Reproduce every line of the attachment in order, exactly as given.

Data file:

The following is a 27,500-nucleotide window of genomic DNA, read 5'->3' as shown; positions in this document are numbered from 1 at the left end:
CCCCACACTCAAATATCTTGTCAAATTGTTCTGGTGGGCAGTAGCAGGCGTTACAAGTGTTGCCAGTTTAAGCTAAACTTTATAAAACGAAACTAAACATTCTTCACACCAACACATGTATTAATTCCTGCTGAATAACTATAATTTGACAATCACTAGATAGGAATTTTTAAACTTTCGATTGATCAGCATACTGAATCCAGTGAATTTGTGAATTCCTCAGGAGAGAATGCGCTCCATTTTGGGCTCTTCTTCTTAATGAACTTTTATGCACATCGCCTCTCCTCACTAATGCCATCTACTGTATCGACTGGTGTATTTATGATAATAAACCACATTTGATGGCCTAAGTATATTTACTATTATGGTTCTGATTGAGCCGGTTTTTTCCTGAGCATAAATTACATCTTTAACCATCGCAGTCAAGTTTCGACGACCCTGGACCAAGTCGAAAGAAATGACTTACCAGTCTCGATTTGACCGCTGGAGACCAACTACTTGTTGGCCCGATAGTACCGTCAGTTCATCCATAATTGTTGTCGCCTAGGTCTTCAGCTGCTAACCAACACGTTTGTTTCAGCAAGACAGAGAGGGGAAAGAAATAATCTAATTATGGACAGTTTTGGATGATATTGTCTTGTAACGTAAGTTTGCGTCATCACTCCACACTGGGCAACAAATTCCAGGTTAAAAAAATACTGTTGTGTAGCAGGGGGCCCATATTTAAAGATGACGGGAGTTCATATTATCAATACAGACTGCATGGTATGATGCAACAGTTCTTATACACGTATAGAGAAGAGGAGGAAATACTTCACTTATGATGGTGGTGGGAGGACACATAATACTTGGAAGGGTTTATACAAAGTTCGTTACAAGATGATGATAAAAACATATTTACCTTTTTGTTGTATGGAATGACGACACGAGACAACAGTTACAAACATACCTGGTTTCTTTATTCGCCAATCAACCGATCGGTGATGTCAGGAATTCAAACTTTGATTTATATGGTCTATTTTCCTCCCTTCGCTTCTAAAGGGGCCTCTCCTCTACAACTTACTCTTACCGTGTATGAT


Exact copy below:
The following is a 27,500-nucleotide window of genomic DNA, read 5'->3' as shown; positions in this document are numbered from 1 at the left end:
CCCCACACTCAAATATCTTGTCAAATTGTTCTGGTGGGCAGTAGCAGGCGTTACAAGTGTTGCCAGTTTAAGCTAAACTTTATAAAACGAAACTAAACATTCTTCACACCAACACATGTATTAATTCCTGCTGAATAACTATAATTTGACAATCACTAGATAGGAATTTTTAAACTTTCGATTGATCAGCATACTGAATCCAGTGAATTTGTGAATTCCTCAGGAGAGAATGCGCTCCATTTTGGGCTCTTCTTCTTAATGAACTTTTATGCACATCGCCTCTCCTCACTAATGCCATCTACTGTATCGACTGGTGTATTTATGATAATAAACCACATTTGATGGCCTAAGTATATTTACTATTATGGTTCTGATTGAGCCGGTTTTTTCCTGAGCATAAATTACATCTTTAACCATCGCAGTCAAGTTTCGACGACCCTGGACCAAGTCGAAAGAAATGACTTACCAGTCTCGATTTGACCGCTGGAGACCAACTACTTGTTGGCCCGATAGTACCGTCAGTTCATCCATAATTGTTGTCGCCTAGGTCTTCAGCTGCTAACCAACACGTTTGTTTCAGCAAGACAGAGAGGGGAAAGAAATAATCTAATTATGGACAGTTTTGGATGATATTGTCTTGTAACGTAAGTTTGCGTCATCACTCCACACTGGGCAACAAATTCCAGGTTAAAAAAATACTGTTGTGTAGCAGGGGGCCCATATTTAAAGATGACGGGAGTTCATATTATCAATACAGACTGCATGGTATGATGCAACAGTTCTTATACACGTATAGAGAAGAGGAGGAAATACTTCACTTATGATGGTGGTGGGAGGACACATAATACTTGGAAGGGTTTATACAAAGTTCGTTACAAGATGATGATAAAAACATATTTACCTTTTTGTTGTATGGAATGACGACACGAGACAACAGTTACAAACATACCTGGTTTCTTTATTCGCCAATCAACCGATCGGTGATGTCAGGAATTCAAACTTTGATTTATATGGTCTATTTTCCTCCCTTCGCTTCTAAAGGGGCCTCTCCTCTACAACTTACTCTTACCGTGTATGAT